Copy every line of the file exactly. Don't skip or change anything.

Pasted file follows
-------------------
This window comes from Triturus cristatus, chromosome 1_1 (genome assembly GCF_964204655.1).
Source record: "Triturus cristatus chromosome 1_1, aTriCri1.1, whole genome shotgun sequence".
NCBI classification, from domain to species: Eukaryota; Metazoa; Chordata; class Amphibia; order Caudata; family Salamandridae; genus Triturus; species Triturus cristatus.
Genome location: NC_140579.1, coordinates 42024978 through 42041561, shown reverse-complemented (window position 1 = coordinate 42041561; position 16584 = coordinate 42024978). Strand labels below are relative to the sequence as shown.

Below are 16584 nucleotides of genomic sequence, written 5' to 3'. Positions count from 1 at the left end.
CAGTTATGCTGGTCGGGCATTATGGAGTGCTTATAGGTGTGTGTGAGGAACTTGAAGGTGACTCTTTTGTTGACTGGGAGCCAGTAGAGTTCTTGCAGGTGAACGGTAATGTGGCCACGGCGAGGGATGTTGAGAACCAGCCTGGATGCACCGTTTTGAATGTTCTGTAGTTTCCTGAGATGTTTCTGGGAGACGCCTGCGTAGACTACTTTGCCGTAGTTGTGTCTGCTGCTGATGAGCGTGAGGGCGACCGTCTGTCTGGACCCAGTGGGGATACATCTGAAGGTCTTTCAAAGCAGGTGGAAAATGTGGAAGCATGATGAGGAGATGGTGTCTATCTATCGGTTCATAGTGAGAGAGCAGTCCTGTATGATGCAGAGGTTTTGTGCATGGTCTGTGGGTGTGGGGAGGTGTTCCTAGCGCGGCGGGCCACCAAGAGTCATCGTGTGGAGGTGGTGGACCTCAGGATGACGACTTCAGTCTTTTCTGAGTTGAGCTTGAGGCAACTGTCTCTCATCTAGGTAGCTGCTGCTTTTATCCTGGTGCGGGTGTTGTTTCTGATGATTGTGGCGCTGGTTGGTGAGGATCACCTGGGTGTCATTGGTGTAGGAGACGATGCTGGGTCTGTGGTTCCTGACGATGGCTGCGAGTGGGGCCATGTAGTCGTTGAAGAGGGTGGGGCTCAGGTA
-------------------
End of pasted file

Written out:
This window comes from Triturus cristatus, chromosome 1_1 (genome assembly GCF_964204655.1).
Source record: "Triturus cristatus chromosome 1_1, aTriCri1.1, whole genome shotgun sequence".
NCBI classification, from domain to species: Eukaryota; Metazoa; Chordata; class Amphibia; order Caudata; family Salamandridae; genus Triturus; species Triturus cristatus.
Genome location: NC_140579.1, coordinates 42024978 through 42041561, shown reverse-complemented (window position 1 = coordinate 42041561; position 16584 = coordinate 42024978). Strand labels below are relative to the sequence as shown.

Below are 16584 nucleotides of genomic sequence, written 5' to 3'. Positions count from 1 at the left end.
CAGTTATGCTGGTCGGGCATTATGGAGTGCTTATAGGTGTGTGTGAGGAACTTGAAGGTGACTCTTTTGTTGACTGGGAGCCAGTAGAGTTCTTGCAGGTGAACGGTAATGTGGCCACGGCGAGGGATGTTGAGAACCAGCCTGGATGCACCGTTTTGAATGTTCTGTAGTTTCCTGAGATGTTTCTGGGAGACGCCTGCGTAGACTACTTTGCCGTAGTTGTGTCTGCTGCTGATGAGCGTGAGGGCGACCGTCTGTCTGGACCCAGTGGGGATACATCTGAAGGTCTTTCAAAGCAGGTGGAAAATGTGGAAGCATGATGAGGAGATGGTGTCTATCTATCGGTTCATAGTGAGAGAGCAGTCCTGTATGATGCAGAGGTTTTGTGCATGGTCTGTGGGTGTGGGGAGGTGTTCCTAGCGCGGCGGGCCACCAAGAGTCATCGTGTGGAGGTGGTGGACCTCAGGATGACGACTTCAGTCTTTTCTGAGTTGAGCTTGAGGCAACTGTCTCTCATCTAGGTAGCTGCTGCTTTTATCCTGGTGCGGGTGTTGTTTCTGATGATTGTGGCGCTGGTTGGTGAGGATCACCTGGGTGTCATTGGTGTAGGAGACGATGCTGGGTCTGTGGTTCCTGACGATGGCTGCGAGTGGGGCCATGTAGTCGTTGAAGAGGGTGGGGCTCAGGTA